Our guide mentioned herbal cures – prolifically growing all around us, apparently – for ailments such as kidney stones, hepatitis B, accidental poisoning, and other serious illnesses for which invasive operations or expensive medicines are the norm in the West. It is clear that this voluminous knowledge is being blindly ignored or wilfully discarded by the world, and that is a tragedy. He explained how every island has its own bush medicine repertoire, and guards this knowledge fiercely, as it is, to an extent, the equivalent of money. It can be traded with other tribes and communities, making a meaningful difference to their lives. It also follows that if an island or area becomes depopulated, (for example if poverty forces the people into urban areas), and the people scattered, then these traditions will die, and possibly as quickly as within a single generation.
The second moment was when the Chief showed us how he kept a pet spider, who was encouraged to weave its web between the V of a cleft stick, thus creating a de facto fishing net. As he talked, he allowed the spider to wander all over his upper body, as we might play with a kitten or puppy. To say the spider was fearsome looking would be an understatement – some lily-livered members of our party could hardly watch – but it was clearly quite at home and he resolutely assured us it was both amiable and not poisonous.
We weren’t about to pick him up, mind you.
The Chief’s intimacy with his natural world was fascinating and rather humbling.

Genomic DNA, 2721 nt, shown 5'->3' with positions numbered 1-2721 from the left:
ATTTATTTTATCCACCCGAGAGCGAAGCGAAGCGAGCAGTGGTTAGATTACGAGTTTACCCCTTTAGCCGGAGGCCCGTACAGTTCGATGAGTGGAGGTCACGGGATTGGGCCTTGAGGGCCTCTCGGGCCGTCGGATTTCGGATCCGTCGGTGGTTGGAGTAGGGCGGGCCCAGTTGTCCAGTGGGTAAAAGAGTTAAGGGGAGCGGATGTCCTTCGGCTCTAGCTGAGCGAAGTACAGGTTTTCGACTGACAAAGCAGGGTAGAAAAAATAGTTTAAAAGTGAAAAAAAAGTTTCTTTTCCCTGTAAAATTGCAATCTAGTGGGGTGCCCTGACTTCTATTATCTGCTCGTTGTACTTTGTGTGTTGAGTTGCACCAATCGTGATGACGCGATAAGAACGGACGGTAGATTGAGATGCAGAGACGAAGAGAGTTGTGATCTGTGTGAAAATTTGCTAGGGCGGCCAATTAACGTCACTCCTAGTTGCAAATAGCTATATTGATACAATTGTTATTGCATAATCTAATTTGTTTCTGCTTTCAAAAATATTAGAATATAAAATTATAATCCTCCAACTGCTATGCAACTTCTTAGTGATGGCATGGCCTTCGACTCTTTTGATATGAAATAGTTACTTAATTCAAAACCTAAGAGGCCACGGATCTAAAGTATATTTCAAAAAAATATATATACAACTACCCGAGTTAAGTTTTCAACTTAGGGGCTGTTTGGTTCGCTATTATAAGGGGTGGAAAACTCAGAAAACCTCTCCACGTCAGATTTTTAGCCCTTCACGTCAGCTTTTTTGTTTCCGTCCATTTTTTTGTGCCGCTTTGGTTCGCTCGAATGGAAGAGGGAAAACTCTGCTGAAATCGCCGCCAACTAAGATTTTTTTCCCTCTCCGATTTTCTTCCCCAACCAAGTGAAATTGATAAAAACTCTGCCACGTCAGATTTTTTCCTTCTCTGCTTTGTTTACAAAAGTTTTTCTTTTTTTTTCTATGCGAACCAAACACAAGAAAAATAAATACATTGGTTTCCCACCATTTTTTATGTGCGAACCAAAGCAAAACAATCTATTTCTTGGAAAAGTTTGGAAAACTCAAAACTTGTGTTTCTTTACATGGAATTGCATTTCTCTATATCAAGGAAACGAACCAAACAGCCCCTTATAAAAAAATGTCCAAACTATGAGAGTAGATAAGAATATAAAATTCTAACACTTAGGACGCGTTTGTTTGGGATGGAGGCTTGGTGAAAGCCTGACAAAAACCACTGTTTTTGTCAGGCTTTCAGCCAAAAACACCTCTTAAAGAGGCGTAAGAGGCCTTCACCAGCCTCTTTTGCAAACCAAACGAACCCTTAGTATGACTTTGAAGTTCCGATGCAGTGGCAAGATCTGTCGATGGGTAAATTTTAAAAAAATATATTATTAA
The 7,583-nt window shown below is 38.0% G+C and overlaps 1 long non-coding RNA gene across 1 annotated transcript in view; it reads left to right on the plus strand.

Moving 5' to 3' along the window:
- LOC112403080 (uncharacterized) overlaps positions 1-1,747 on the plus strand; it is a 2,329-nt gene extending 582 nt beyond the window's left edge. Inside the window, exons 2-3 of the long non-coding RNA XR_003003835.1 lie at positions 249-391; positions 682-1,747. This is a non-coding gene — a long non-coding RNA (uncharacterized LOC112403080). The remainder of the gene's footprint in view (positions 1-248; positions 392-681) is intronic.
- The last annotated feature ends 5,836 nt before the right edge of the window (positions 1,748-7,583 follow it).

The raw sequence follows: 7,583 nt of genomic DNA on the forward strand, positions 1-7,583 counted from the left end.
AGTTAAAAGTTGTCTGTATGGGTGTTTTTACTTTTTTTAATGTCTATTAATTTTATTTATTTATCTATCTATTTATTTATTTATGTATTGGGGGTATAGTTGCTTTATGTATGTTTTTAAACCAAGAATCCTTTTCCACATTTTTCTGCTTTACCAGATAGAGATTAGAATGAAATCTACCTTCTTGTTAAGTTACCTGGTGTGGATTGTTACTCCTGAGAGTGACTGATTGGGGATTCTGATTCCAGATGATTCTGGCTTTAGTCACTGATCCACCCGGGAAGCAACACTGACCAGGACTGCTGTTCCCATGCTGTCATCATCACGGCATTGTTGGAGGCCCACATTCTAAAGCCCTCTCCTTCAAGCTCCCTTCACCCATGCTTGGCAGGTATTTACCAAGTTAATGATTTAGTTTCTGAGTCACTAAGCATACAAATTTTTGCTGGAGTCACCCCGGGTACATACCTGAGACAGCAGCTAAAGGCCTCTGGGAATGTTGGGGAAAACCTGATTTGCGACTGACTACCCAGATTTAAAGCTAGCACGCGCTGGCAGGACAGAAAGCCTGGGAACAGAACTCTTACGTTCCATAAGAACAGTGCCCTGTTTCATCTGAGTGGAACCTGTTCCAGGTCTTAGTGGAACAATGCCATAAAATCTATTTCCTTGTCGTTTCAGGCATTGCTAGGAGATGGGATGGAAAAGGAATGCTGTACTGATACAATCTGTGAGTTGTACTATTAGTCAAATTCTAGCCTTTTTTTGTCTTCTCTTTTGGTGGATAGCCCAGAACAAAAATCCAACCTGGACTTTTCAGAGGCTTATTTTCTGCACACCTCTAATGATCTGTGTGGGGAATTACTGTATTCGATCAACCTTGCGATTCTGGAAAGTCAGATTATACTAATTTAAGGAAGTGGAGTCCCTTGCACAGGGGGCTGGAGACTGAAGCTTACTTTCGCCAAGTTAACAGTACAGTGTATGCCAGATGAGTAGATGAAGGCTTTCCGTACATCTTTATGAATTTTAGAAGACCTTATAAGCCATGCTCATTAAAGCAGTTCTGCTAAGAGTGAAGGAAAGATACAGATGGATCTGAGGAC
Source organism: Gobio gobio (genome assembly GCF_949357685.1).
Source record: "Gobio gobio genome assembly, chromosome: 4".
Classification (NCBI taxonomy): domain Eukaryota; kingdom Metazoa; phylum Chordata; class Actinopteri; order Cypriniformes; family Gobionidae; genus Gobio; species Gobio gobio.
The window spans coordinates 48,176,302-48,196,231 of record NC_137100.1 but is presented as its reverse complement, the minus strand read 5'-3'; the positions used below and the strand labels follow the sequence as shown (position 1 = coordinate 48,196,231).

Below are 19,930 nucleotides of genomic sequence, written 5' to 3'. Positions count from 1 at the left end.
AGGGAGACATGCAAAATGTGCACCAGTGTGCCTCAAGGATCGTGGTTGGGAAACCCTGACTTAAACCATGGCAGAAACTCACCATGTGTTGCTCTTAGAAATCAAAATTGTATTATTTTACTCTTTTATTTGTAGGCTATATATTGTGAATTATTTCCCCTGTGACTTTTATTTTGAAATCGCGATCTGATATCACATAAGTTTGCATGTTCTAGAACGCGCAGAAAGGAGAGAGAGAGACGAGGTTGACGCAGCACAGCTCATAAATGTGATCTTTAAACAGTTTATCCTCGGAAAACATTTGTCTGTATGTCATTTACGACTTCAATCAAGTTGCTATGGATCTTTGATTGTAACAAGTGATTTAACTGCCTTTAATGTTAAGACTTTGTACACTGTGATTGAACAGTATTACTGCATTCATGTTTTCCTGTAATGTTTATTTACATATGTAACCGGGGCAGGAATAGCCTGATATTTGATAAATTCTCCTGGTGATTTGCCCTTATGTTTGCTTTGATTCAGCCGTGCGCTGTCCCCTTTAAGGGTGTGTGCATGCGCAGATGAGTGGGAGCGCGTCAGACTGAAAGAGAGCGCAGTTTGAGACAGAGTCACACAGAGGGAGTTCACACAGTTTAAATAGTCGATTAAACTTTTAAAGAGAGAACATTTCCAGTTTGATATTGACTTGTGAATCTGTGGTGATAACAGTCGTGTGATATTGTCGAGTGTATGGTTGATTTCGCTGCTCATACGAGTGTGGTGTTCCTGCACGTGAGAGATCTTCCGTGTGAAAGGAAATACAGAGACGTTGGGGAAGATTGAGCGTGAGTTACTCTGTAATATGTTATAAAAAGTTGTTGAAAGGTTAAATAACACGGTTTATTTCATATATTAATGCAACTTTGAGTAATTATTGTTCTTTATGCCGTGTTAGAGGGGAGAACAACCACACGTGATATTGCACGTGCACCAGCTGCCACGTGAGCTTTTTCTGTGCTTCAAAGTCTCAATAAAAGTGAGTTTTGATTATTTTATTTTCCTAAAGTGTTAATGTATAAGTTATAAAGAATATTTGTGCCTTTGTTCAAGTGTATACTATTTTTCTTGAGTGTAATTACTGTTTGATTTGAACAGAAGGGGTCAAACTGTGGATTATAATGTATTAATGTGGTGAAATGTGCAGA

The third moment was when he described the typhoon that had hit the country some nine months before, Cyclone Pam, with winds in excess of 300 kilometres an hour demolishing many homes and other structures.
The damage left behind had been obvious everywhere as we drove around. Around 75,000 people were left in need of emergency shelter, and 96 per cent of food crops were destroyed.The island had been denuded of mature trees and virtually all the crops that many islanders relied upon for their living, especially coconuts, and tropical fruits, simply vanished.
Immature replacement trees were springing up everywhere, to be sure, but one could so easily imagine the depressing sight that must have greeted these very poor people as they came out of wherever they were sheltering when the storm had passed, to see their cottage gardens or farms simply obliterated. Luckily aid from nearby countries, especially Australia, arrived very promptly. We were proud to hear that an RAAF Hercules had arrived with emergency supplies even before the local Parliament had met to make a response. “You got here the day after,” he smiled, “we love Australia.” It was a nice moment.